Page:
Survey of management and marketing practices on U.S. cow-calf operations and evaluation of different captive bolt lengths in a commercial slaughter plant

Martin, Miriam Sharon, author
Grandin, Temple M., advisor
Edwards-Callaway, Lily, advisor
Delmore, Lynn, committee member
Rollin, Bernard, committee member
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Colorado State University. Libraries
Finding ways to objectively measure welfare within different sectors of the beef industry is necessary to continually improve cattle welfare from birth to slaughter. The first objective of Study 1 was to benchmark cow-calf producer perspectives on management strategies and challenges that ultimately affect cattle welfare on ranches in the United States. The second objective of Study 1 was to quantify how producers are marketing their calf crop, their priorities when selecting replacements, and if producers saw value in handling and care guidelines. A total of 1,414 responses from cow-calf producers in 44 states were collected through a survey done in partnership with BEEF Magazine. Thirty questions were asked of producers to gather demographic information, producers' current handling and health management practices, and how they prioritized industry challenges. As well as establish at what age and through what avenue producers are marketing their calf crop, and gauge producer perspectives on a quality assessment outlining handling and care guidelines. After analyses of producer responses, it was concluded that the frequency of management methods and decisions are impacted by age, operation size, location, and BQA certification [P-values ≤ 0.009]. A higher percentage of respondents who were BQA certified used electronic eartags, followed by freeze branding [P-value = 0.009]. A higher percentage of respondents not BQA certified used basic eartags and hot branding. 74.5% of respondents were preconditioning their calf crop. A higher percentage of respondents were preconditioning their calf crop that were BQA certified, than those who were not BQA certified [P-value < 0.001]. The most important beef industry challenge identified was cow-calf health and the biggest challenge to producer's own operation was identified as land availability/price. The most important animal health issues on producers' operations were identified as Bovine Respiratory Disease, flies, Pinkeye, and reproductive health. Health challenge responses varied significantly by producer age, beef cow inventory, and region of the United States [P-values < 0.001]. By producer age, calf/neonate health was identified as the biggest challenge for respondents under the age of 30 [P-value < 0.001]. Respondents age 55-70 responded that Veterinary Feed Directive (VFD)/regulations was more of a challenge than any other age group. The percentage of respondents who marketed their calf crop at certain ages varied by herd size [P-value < 0.001]. Respondents with 50 head or less or more than 1,000 head more frequently retained their calf crop through finishing and respondents with 51 to 200 head and 201 head to 500 head more frequently backgrounded and then sold their calf crop. Respondents' top priorities when selecting bulls were calving ease, followed by growth and feed efficiency traits. When selecting females, top priorities were reproductive efficiency, followed by mothering ability. The percentage of respondents using pain management differed by whether or not a vet had offered to administer a drug for pain management [P-value < 0.001]. 13.5% of respondents answered yes, a veterinarian had offered to administer a drug for pain management when castrating or dehorning. Of those 13.5% who responded yes pain management had been offered, 54.55% of respondents chose to use a pain relief method. A higher percentage of producers that precondition also indicated that they use a pain relief method when castrating or dehorning more frequently, though it was still a low percentage [P-value = 0.006]. Overall, 46.3% of respondents saw value in handling and care guidelines and 54.9% of respondents saw value in a program including source and age verification, a vaccination plan, and handling and care guidelines. Respondents who were BQA certified, had a beef cow inventory of 501 to 1,000 head, who preconditioned their calves and backgrounded them before selling, and who lived in the West more frequently saw value in a quality assessment outlining handling and care guidelines [P- values ≤ 0.015]. The objective of Study 2 was to examine the effects of captive bolt length and breed type on post-stun leg activity in cattle. A total of 2,850 Holstein (HOL) and non-Holstein British/Continental bred (NHOL) steers and heifers were observed post-stunning at a large commercial slaughter facility. A penetrating pneumatic captive bolt stunner was used with three different bolt lengths: CON, 15.24 cm; MED, 16.51 cm; and LON, 17.78 cm. Hind limb kicking, forelimb activity, take away belt stops, carcass swing and number of knife sticks during exsanguination were recorded for each animal from video recording. Hind limb and forelimb kicks observed ranged from 0 to 25 and 0 to 8, respectively. A significant main effect of treatment [P < 0.001], breed type [P < 0.001] and an interaction between treatment and breed type [P < 0.001] on hind limb activity was found. Analysis of post-stun hind limb and forelimb activity indicated that increasing pneumatic captive bolt length does not decrease post-stun leg activity but alternatively can increase kicking when using the longest bolt tested in particular types of cattle, i.e. Holsteins. Other parameters associated with the shackling and hoisting process were impacted by breed type as well. There was a higher percentage of cattle experiencing take away belt stops and carcass swing in HOL as compared with NHOL.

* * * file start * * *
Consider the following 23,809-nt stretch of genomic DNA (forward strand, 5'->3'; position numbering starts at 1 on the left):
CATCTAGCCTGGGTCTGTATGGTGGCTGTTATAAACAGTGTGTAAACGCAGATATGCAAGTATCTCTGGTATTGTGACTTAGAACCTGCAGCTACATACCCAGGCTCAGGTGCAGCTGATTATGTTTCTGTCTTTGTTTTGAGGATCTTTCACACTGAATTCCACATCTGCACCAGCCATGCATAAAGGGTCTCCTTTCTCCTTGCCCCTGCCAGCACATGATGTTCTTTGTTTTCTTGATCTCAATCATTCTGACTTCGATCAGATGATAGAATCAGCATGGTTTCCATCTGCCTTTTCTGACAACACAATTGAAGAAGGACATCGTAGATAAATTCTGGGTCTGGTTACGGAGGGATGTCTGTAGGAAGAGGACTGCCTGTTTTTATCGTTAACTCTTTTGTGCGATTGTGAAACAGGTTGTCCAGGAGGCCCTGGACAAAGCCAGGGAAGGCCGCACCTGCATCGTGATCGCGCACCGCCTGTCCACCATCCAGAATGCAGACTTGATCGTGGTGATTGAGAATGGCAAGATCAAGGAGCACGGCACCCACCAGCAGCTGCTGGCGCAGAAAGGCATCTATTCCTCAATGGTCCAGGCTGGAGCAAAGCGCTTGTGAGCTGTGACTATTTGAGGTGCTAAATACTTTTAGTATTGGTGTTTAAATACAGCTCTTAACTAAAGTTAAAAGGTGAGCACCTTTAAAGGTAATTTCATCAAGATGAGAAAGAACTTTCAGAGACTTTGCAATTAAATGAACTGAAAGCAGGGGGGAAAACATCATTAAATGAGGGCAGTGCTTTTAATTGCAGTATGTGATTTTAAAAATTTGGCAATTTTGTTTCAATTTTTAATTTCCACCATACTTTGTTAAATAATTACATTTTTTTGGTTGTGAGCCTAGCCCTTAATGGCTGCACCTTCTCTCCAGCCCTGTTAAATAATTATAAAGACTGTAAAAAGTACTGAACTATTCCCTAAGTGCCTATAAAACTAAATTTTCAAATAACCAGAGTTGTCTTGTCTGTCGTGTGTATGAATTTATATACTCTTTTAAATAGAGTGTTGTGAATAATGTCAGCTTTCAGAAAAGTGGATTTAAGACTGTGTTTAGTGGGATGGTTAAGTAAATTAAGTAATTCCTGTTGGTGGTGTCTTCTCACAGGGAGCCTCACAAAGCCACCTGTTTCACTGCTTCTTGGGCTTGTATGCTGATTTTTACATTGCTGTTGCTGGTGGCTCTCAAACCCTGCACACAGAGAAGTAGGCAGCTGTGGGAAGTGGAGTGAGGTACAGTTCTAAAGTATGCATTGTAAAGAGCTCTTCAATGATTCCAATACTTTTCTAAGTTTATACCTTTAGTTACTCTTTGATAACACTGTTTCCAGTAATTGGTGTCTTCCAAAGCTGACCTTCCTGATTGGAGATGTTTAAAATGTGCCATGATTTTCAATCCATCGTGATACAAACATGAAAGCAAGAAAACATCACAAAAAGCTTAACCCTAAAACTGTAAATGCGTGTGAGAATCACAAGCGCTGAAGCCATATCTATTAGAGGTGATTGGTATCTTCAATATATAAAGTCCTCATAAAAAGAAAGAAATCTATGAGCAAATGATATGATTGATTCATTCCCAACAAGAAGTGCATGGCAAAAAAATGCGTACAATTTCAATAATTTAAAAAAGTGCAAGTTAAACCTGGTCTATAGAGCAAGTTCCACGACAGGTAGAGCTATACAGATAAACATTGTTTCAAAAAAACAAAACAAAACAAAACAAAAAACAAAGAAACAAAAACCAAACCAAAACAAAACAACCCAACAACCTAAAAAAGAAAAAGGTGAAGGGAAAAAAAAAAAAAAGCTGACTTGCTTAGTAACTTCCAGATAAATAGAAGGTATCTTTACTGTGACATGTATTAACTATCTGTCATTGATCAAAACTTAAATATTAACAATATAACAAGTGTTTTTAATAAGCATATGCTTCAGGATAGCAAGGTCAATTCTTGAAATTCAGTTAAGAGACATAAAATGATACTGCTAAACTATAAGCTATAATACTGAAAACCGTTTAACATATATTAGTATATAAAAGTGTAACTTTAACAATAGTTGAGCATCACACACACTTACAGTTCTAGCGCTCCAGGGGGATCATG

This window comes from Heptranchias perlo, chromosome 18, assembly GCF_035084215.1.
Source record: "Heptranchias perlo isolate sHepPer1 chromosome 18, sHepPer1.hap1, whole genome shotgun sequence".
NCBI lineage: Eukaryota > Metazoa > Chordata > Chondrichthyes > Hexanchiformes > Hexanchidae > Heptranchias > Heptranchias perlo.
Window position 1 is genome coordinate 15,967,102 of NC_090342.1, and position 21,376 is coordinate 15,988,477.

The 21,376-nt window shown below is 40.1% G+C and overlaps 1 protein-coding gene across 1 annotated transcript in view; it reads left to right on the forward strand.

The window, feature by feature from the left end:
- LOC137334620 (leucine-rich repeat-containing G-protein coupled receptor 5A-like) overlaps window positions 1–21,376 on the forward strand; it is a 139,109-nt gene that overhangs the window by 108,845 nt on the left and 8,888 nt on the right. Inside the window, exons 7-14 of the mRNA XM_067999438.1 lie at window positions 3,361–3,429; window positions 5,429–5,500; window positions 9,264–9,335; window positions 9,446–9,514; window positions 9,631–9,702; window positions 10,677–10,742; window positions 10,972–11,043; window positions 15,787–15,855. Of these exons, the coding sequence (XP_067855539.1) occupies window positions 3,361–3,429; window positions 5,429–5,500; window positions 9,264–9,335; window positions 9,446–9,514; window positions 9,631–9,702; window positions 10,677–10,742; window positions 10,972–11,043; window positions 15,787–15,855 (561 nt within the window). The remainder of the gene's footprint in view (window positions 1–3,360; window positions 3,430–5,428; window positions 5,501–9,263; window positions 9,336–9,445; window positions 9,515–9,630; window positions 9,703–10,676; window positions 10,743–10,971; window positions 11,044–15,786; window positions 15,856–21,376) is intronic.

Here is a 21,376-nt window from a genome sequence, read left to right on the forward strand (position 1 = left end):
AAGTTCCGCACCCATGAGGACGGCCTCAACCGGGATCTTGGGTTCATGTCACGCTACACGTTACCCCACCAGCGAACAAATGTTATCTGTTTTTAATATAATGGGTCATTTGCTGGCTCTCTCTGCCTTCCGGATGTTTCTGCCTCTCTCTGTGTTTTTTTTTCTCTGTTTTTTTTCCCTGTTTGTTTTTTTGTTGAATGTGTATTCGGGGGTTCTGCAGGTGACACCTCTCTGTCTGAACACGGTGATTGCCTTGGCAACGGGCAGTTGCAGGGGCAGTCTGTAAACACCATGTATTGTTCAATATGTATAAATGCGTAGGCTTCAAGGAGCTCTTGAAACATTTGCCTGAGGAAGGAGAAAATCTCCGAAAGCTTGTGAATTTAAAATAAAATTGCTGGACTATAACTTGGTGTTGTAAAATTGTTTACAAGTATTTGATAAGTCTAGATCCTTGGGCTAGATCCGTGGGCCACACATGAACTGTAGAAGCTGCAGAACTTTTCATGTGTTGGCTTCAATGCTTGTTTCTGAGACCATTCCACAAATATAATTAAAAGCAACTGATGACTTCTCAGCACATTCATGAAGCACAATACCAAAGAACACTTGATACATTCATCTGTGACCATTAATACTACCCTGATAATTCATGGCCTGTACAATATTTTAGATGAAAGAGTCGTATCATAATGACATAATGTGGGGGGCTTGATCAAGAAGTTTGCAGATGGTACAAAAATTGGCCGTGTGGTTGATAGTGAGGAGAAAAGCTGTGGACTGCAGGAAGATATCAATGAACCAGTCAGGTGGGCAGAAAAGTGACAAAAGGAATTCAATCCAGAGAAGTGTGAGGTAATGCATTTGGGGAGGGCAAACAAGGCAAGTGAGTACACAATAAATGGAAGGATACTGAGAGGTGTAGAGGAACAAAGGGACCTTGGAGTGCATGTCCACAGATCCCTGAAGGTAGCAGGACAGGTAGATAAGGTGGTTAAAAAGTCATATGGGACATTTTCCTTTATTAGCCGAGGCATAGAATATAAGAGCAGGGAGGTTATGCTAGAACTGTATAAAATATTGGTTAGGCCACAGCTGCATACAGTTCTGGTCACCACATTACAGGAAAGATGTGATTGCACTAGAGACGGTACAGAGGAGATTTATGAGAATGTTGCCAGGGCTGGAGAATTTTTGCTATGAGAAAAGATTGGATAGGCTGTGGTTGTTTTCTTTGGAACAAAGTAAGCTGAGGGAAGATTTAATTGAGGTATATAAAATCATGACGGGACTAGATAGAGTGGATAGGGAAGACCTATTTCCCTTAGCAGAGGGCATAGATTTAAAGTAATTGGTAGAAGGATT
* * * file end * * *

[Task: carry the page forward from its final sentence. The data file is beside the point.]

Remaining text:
2018 Spring.
Includes bibliographical references.
cattle, stunning, welfare, marketing, beef quality assurance, value-added